The 411 on the 141

The biggest European Union related story of the week was, naturally enough... agricultural subsidies. Something or other happened with some minor treaty, but that was inconsequential compared to the government's struggle to defend the so-called 141 subsidies, named after the 141st article of Finland's EU membership treaty (fi), that are paid out of Finnish taxpayers' pockets to the farmers of southern Finland.

Because such subsidies distort intra-EU competition - which makes them a form of protectionism - Finland needs the EU's permission to keep paying them. It obtained a temporary permission when it entered the Union. That was 15 years ago and now the EU Commission is starting to wonder just how long will the farmers of southern Finland remain temporarily hampered by EU membership. Last year close to 100 million euros was paid out. The Commission wants to either eliminate the subsidies completely or at least reduce them significantly, e.g. by 20 percent.

The Centre Party is, as you would expect, going slightly nuts over the issue. Several senior Centrists, most notably ex-Prime Minister Esko Aho and parliamentary Agriculture and Forestry Committee chair Jari Leppä, have suggested that the issue be tied to the ratification of the not-a-constitution in order to show the EU that Finland means business. Prime Minister Matti Vanhanen is opposed and the odds of this happening are slight, but it speaks of the central importance of agricultural subsidies to Centrists.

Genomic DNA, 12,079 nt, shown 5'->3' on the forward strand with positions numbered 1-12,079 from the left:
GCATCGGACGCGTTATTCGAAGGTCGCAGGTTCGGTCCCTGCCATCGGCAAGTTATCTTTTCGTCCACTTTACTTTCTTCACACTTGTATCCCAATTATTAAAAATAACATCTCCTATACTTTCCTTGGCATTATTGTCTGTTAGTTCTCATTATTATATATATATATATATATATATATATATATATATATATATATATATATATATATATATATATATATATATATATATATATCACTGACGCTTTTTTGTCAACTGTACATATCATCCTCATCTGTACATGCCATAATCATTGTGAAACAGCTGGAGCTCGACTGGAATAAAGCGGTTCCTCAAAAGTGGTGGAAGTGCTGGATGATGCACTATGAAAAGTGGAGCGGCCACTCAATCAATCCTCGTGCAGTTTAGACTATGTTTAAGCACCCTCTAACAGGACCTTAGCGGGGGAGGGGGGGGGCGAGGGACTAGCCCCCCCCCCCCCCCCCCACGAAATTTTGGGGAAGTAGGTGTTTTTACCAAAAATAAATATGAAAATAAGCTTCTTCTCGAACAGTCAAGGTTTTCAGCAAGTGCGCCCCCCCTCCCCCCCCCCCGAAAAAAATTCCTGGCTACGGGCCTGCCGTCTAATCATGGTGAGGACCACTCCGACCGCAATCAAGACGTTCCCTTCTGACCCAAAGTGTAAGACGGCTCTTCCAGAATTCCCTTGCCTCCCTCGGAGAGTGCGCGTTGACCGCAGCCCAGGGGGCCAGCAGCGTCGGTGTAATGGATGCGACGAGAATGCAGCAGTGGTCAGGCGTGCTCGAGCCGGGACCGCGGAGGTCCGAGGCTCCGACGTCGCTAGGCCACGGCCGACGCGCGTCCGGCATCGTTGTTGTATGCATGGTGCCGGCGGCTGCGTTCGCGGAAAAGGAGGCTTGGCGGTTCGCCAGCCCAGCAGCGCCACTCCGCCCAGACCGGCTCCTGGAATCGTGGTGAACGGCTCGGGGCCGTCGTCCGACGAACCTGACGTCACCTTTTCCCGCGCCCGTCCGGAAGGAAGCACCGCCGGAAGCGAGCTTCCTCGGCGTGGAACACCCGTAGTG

In the press our Nordic neighbors Sweden and Denmark have been singled out as opponents of the 141 subsidies and Leppä wrote a letter (fi) to the Swedish parliament. In it he mentioned all sorts of reasons for why agriculture in Finland is dependent on subsidies, none of which seems to have anything to do with Finnish EU membership. He even brought up the war. Lest we forget, the stated rationale for the 141 subsidies was easing serious difficulties caused by joining the EU.

By contrast, the so-called 142 subsidies, which are paid out to farmers in northern Finland and account for well over half of all national agricultural subsidies, are pretty much permanent. If the 141 is done away with, will farming in Finland be concentrated in the north of the country? That would be a rather perverse outcome.

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